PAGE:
All posts by Dale Connelly

I am a writer and retired broadcaster living in the Twin Cities.

Bike Path Etiquette

From a discussion of Bike Path Etiquette on the website Streets MN: 

I live a block from Lake Calhoun, so I’m on the lake’s bike and walking paths almost every day. When the weather is nice, these have to be the most congested recreational bike and ped facilities in the state, and probably several states in any direction. People clearly love Calhoun, but small discourtesies and thoughtless behavior mar the experience when it’s busy–or even when it’s not busy. Time for an etiquette lesson.

On the walking path
The Calhoun walking path is 4 people wide. Since the path is 2-way, it’s not difficult math to determine that a pair walking side by side in one direction can comfortably meet and pass a pair walking or running in the opposite direction without anyone having to move to avoid a collision.

This simple truth eludes those who walk 3 or 4 abreast. It devolves into a game of chicken. I try to hold my ground in the hope that the 3rd and 4th person will do the right thing and yield. Perhaps half the time they do, and just as often they don’t. Not wanting to body check my way around the lake like a hockey enforcer, I yield.

Assignment:  Minneapolis has been lauded as a national (and even global) bike haven, but how clear are the expectations for use of bike-only and pedestrian-only paths?   Interview the author of this piece – Transit planner / engineer / historian Aaron Isaacs, and possibly others.

Advertisements

Taking Heart Dinners Build Bridges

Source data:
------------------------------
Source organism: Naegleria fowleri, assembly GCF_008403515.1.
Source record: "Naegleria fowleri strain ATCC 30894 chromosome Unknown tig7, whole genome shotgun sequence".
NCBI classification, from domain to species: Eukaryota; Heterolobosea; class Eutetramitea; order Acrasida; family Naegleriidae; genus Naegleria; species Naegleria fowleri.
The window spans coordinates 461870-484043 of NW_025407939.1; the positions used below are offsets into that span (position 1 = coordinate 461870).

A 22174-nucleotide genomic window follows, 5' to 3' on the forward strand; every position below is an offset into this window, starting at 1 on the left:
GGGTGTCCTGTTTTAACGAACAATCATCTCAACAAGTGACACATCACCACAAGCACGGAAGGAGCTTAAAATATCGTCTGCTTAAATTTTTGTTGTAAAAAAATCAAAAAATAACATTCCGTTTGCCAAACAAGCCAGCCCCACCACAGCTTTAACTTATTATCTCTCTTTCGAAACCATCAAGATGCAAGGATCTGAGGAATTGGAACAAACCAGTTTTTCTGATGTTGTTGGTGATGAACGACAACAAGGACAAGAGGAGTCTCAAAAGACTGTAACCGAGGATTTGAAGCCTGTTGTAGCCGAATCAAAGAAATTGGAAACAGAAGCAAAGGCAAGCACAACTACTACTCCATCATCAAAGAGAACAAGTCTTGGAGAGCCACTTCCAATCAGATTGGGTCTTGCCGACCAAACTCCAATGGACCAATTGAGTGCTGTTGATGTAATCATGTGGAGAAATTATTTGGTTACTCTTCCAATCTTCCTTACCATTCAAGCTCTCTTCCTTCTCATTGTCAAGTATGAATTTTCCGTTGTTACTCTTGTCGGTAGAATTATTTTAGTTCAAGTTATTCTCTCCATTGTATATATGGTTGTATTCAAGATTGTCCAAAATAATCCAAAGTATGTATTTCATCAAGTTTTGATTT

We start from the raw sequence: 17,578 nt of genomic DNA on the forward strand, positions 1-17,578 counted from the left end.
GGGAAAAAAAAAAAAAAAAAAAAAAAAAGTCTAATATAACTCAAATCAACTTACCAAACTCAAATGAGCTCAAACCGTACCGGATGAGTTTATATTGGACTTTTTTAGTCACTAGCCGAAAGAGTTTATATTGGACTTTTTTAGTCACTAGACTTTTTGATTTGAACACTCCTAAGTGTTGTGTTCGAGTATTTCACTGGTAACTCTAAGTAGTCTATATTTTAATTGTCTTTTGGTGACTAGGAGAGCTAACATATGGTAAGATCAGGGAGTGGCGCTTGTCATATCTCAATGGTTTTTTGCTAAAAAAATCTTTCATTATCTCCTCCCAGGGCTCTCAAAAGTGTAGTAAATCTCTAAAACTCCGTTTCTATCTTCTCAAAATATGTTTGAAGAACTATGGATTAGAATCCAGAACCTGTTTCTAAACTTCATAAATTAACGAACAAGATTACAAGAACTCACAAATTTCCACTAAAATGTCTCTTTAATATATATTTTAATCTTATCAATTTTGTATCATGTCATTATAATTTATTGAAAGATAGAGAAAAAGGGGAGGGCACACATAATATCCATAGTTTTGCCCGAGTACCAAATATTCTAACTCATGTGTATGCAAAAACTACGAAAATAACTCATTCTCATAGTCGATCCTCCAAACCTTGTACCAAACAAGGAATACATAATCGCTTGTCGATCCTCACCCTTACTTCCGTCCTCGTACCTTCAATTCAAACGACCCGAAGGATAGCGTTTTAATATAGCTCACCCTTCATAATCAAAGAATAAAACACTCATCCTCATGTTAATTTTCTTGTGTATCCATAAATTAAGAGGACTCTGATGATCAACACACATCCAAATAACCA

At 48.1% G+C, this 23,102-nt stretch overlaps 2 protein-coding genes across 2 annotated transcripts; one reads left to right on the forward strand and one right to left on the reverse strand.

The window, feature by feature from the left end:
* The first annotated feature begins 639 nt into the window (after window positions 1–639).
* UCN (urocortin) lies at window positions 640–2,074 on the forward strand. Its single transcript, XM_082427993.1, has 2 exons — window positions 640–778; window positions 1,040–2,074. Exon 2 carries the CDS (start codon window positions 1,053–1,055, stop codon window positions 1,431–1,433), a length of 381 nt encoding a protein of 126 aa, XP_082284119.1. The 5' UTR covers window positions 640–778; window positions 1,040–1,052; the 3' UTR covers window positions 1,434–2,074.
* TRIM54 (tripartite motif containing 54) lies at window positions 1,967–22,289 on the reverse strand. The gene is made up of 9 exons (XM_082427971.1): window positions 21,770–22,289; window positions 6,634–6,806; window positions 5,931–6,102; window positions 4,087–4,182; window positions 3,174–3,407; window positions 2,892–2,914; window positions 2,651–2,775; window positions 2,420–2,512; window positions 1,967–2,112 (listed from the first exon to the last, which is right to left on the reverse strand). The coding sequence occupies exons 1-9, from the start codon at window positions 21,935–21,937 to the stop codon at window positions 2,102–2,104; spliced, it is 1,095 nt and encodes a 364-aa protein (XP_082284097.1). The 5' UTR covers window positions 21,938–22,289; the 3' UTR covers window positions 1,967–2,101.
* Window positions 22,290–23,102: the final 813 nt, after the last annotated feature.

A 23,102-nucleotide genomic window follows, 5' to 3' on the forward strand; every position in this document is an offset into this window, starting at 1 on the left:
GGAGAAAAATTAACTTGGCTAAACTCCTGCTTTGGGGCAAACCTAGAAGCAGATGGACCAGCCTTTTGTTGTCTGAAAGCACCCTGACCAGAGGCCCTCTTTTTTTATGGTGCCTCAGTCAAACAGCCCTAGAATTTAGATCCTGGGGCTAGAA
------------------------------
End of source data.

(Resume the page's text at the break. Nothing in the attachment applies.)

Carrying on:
The Minnesota Council of Churches and the Muslim-American Society of Minnesota sponsor an annual interfaith exchange intended to increase understanding between communities.

It’s called Taking Heart.

Non-Muslims are invited to join their Muslim neighbors for an iftar dinner during the holy month of Ramadan.

Assignment:  Do a Morning Blend interview – or –  attend one of the early Taking Heart events and produce a report for the Morning Blend and KFAI.org.

Here are the dates and locations for this year’s dinners:

Saturday, June 20 at 7:15pm
Masjid Al-Iman
1429 2nd St. NE; Minneapolis, MN 55413

Tuesday, June 23 at 8:30-10:30pm
Masjid Taqwa
1608 Como Ave.; Saint Paul, MN 55108

Saturday, June 27 at 6:30pm
Islamic Center of Twin Ports
145 West Winona St.; Duluth, MN 55803

Saturday, June 27 at 7:00pm
Islamic Center of Minnesota
1401 Gardenia Ave. NE; Fridley, MN 55432

Sunday, June 28 at 8:30pm
Jafari Islamic Center
10301 Jefferson Highway; Brooklyn Park, MN 55445

Tuesday, June 30 at 8:30-10:30pm
MAS Inver Grove Center
4100 66th St. E; Inver Grove Heights, MN 55076

Wednesday, July 1 at 7:30pm
Al Farooq Youth and Family Center
8201 Park Ave. S; Bloomington, MN 55425

Tuesday, July 7 at 7:45pm
Dar Al-Hijra Mosque